The joint regional launch of the State of World Population 2023 report, organized by the United Nations Population Fund (UNFPA) and the League of Arab States, has been a unique occasion to recall critical population and fundamental issues, not least the exaggerated fears and narratives about population explosion or shrinkage. The debate on these issues has not only never stopped, but has gained unprecedented momentum since Cairo hosted the first International Conference on Population and Development in 1994.
What has changed since then and why has “8 Billion Lives, Infinite Possibilities: The case for rights and choices” been chosen as the title of our report for this year?
The answer lies in the escalation and spread of population concerns. We see, for example, that governments are resorting more and more to adopting policies aimed at increasing, decreasing or maintaining fertility rates – even though efforts to influence fertility rates are often ineffective and may negatively affect women's fundamental rights. It is imperative that, instead of asking how quickly a population is reproducing, leaders should ask whether individuals, especially women, are able to freely make their own reproductive choices.
But what does the picture look like in the Arab region?
The total fertility rate in Arab countries has fallen from 6.2 in 1990 to 3.1 children per woman in 2023. Still, the size of the population will continue to increase from 468 million in 2023 (representing 5.6 percent of the world's population of eight billion) to 676 million by 2050.
These changes – falling fertility rates and overall rising population size – have contributed to anxieties throughout the region. We heard from a woman in Syria, who told us “it is saddening that people are continuing to give birth to new babies and having big families in such times.” A man in Yemen told us his country has seen an “explosion of population – with household sizes between seven to eight members” and that population growth “will put pressure on limited natural resources.” A woman in Lebanon said, “a third of the population is from the refugee community, and the country is lacking in infrastructure and a future plan to improve.”
At first glance, these concerns about population growth might seem like demands for urgent fertility-related solutions. But we must look closer.
The woman in Syria elaborated on her concerns: “Prices are soaring higher and higher almost every day. This is making it extremely difficult for people to provide for their families.” The man in Yemen said he is very worried about the lack of birth spacing and high rates of illiteracy – concerns for the welfare of women and children. The woman in Lebanon said, “I want to be living in a country where I am not seen as a number but as an opportunity.”
These are not fundamentally worries about population size. They are concerns about equality, about conflict, about the economy and health and education. They are concerns about justice, not population.
When we get this wrong, we look for solutions in the wrong places. Health providers in the region told us their colleagues carry biases, like the belief that poor children, migrants and certain ethnicities have too many children. Some felt these ideas were held by policymakers and health institutions. Will young people face barriers to information and care because of these perceptions? Will women with large families endure worse care?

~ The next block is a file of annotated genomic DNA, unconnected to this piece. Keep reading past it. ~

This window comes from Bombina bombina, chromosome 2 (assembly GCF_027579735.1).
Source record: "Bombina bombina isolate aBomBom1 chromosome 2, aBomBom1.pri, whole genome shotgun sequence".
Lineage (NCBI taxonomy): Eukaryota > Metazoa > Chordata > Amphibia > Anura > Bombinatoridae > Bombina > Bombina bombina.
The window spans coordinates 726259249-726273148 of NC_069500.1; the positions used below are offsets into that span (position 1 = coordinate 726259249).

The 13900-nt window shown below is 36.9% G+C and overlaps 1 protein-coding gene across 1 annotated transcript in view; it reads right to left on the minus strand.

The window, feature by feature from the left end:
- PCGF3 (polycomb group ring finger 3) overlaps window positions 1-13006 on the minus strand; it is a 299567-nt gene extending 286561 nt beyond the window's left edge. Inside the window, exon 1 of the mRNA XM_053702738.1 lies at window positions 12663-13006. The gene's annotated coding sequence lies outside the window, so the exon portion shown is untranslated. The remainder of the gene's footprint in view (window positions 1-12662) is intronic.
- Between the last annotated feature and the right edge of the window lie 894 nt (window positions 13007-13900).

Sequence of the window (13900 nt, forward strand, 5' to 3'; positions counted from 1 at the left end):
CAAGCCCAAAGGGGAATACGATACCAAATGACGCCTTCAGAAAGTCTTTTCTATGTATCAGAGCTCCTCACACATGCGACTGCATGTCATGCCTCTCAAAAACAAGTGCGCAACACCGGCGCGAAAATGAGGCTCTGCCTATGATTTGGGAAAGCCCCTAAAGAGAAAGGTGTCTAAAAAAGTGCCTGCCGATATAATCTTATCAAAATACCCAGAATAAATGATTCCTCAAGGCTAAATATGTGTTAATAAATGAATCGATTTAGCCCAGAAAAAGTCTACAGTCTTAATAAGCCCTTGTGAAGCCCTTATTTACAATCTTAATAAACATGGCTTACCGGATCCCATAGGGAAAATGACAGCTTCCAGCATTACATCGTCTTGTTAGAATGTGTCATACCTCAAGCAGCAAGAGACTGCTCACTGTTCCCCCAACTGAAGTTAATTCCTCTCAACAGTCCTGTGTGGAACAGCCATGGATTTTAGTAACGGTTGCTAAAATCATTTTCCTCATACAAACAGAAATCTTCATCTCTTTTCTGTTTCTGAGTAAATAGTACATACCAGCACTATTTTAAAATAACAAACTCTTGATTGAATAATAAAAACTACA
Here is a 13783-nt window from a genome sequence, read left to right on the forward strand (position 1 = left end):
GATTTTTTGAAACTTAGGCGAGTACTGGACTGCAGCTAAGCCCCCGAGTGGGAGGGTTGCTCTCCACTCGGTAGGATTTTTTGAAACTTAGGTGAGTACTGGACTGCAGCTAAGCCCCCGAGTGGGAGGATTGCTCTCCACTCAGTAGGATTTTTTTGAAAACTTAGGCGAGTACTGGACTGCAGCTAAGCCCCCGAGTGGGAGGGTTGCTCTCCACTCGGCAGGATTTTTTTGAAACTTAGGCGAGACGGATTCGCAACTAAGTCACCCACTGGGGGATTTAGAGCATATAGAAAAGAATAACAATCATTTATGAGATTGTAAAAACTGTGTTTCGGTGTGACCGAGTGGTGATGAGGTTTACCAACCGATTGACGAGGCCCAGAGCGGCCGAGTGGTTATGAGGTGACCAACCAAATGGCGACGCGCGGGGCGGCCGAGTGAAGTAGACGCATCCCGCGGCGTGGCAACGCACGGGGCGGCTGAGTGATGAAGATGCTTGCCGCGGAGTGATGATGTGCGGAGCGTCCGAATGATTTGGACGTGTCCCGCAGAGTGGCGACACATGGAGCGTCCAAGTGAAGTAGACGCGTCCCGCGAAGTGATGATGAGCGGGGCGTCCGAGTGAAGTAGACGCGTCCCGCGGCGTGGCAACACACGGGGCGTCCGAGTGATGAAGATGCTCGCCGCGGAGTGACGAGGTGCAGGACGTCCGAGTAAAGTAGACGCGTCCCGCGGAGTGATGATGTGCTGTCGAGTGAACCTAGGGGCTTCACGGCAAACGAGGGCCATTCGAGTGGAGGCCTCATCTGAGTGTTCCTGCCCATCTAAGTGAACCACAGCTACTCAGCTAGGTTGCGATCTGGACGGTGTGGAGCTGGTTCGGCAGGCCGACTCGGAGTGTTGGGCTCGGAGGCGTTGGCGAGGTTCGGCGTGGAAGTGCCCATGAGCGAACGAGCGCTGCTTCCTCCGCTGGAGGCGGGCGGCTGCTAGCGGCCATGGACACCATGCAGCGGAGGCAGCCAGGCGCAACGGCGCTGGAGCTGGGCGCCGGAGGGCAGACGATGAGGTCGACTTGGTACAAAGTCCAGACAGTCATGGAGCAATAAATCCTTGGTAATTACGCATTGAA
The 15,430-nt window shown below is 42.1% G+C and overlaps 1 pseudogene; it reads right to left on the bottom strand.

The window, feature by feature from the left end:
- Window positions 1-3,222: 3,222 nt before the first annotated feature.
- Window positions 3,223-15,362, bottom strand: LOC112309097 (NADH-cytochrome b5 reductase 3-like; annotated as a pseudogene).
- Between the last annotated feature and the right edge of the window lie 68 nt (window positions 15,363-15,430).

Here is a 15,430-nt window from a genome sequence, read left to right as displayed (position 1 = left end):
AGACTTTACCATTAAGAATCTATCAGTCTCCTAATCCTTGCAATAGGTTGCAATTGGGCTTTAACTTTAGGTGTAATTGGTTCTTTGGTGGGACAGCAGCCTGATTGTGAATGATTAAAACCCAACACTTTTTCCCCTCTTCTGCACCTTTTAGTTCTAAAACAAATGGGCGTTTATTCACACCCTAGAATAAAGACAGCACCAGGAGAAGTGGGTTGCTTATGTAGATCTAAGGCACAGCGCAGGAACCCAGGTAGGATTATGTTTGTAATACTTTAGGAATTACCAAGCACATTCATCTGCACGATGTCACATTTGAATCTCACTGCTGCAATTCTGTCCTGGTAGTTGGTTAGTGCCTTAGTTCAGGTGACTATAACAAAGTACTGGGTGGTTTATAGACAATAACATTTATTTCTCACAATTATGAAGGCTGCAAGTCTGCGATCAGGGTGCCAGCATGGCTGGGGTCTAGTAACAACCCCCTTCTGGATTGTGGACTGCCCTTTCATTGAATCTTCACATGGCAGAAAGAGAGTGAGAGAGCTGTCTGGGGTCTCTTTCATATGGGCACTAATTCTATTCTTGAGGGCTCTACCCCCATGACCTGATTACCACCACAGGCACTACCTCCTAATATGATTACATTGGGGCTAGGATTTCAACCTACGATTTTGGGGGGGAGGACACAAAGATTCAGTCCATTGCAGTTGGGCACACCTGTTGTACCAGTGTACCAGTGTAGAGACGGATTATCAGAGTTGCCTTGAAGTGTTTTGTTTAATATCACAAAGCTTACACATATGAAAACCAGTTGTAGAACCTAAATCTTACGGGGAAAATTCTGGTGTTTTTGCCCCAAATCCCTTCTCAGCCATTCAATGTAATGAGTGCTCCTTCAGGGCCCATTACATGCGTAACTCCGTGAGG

Meanwhile, we have been told for years that access to family planning will lead to the large-scale emancipation of women. This certainly can be the case. But it is not automatic, and in our region we have yet to see real equality between the sexes, parity in secondary and preparatory education, or equal access to employment opportunities. Female participation rate in the labour market has not exceeded 20 percent according to the International Labor Organization.
The message of The State of World Population 2023 report is clear: women and girls have the right to make informed decisions about their bodies when it comes to using family planning and seeking health care; Population policies must be designed as a tool to empower individuals. Women must be able to choose the issue of childbearing in quantity, quality, and timing, away from the coercion practiced by critics and officials.
Policies must have gender equality at their core, by providing paternity leave programs, child tax credits, and policies that encourage gender equality in the workplace and universal access to sexual and reproductive health and rights services. All of them provide a proven formula that leads to harvesting economic returns and building resilient societies that are able to thrive regardless of demographic changes. What we are asking for is evidence-based policies, justice and human rights for all.
The UNFPA Arab States regional office will continue to work with all regional partners, led by the League of Arab States, and all partners within the Arab countries, including governments, civil society institutions and research and academic institutions, to ensure focus on strengthening health systems, expanding access to sexual and reproductive health services, and promoting equality between gender, empowering women and leaving no one behind.
* The author is a UNFPA Arab states regional director